Millennials Want Smaller Homes, Energy-Efficient WindowsJanuary 26th, 2015 by Editor
When it comes to home buying, Millennials won’t skimp on anything—except size.
Such were the sentiments of panelists during an International Builders’ Show press conference on home trends and Millennials’ home preferences held last week.
As Millennials enter the home-buying market in larger numbers, residences will get a little smaller, laundry rooms will be essential and home-automation technology will become more prevalent, the panelists said.
Rose Quint, assistant vice president of research at the National Association of Home Builders (NAHB), predicted that the growing numbers of first-time buyers will drive down home size in 2015. Three million new jobs were created in 2014, 700,000 more than the previous year “and the most since 1999,” Quint said. At the same time, regulators have reduced down-payment requirements for first-time buyers from 5 percent to 3 percent, and home prices have seen only moderate growth.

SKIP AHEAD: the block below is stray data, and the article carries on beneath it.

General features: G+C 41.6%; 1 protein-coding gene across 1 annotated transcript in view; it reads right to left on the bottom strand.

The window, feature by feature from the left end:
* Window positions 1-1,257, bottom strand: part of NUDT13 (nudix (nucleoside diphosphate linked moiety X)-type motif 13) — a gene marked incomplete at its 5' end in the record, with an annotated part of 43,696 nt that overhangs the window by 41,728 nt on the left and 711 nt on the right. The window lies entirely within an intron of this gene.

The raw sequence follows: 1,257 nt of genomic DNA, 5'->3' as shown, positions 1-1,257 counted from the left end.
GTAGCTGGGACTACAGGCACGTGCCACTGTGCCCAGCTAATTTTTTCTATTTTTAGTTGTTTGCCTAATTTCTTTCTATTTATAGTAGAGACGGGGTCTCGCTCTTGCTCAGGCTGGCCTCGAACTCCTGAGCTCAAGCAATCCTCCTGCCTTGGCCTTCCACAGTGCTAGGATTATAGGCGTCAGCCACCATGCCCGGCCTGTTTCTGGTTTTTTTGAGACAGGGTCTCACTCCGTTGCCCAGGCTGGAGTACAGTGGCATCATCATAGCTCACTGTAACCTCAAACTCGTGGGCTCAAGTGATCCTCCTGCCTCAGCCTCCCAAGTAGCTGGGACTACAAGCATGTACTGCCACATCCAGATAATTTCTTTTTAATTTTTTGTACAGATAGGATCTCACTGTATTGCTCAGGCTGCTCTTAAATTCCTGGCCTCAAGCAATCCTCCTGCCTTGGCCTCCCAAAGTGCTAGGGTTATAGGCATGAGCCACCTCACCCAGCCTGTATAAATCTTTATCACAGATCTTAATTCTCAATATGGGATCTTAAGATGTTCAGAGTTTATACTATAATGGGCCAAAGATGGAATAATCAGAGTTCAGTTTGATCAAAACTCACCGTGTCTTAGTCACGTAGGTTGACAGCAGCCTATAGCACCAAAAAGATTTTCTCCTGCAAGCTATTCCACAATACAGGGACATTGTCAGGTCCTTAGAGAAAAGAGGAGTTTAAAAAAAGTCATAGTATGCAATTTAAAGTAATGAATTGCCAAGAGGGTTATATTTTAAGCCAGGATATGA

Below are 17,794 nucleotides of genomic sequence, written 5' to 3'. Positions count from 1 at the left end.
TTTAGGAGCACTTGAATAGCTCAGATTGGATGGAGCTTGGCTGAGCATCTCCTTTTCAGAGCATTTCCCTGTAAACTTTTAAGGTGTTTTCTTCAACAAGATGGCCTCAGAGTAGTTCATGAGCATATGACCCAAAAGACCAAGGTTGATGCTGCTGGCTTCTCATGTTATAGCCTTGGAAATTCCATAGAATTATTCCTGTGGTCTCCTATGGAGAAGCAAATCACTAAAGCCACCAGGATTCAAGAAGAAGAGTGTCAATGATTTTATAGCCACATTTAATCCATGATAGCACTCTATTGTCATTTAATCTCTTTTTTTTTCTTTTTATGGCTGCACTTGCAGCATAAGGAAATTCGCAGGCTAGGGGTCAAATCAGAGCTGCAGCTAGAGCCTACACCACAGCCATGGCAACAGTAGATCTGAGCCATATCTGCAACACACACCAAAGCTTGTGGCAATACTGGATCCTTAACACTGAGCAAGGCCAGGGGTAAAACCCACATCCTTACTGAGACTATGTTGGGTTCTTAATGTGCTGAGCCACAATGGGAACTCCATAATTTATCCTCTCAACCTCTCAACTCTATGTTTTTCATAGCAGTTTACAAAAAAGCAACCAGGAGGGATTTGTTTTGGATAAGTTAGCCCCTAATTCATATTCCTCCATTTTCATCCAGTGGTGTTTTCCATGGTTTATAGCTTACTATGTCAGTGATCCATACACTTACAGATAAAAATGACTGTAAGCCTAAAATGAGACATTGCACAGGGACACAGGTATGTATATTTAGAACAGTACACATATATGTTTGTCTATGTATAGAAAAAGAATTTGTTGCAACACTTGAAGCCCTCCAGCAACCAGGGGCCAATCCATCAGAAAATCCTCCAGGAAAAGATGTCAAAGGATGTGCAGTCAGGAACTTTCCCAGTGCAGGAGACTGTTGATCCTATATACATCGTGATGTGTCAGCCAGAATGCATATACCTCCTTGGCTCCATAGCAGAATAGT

“All these events lead me to believe that more people will come into the market, and as younger, first-time buyers, they will demand smaller, more affordable homes,” Quint said. “Builders will build whatever demand calls out for.”
Quint also unveiled the results of a survey asking home builders what features they are most likely to include in a typical new home this year.
Of the top 10 features mentioned by home builders, four have to do with energy efficiency: Low-E windows, Energy Star-rated appliances and windows, and programmable thermostats.
Panelist Jill Waage, editorial director for home content at Better Homes and Gardens, discussed Millennials’ emphasis on outdoor living and their seamless use of technology, and how those two trends play into the generation’s home-buying and home-renovation decisions.
Waage said because they generally don’t have as much ready cash—or free time—as older homeowners, Millennials seek less expensive, low-maintenance choices like a brightly painted front door.
They’re also very comfortable with their smartphones and tablets, and increasingly seek ways to control their homes’ functions—such as locking the doors—from their mobile device. “They want to use their brains for other things, not for remembering whether they adjusted the heat or closed the garage door,” Waage said.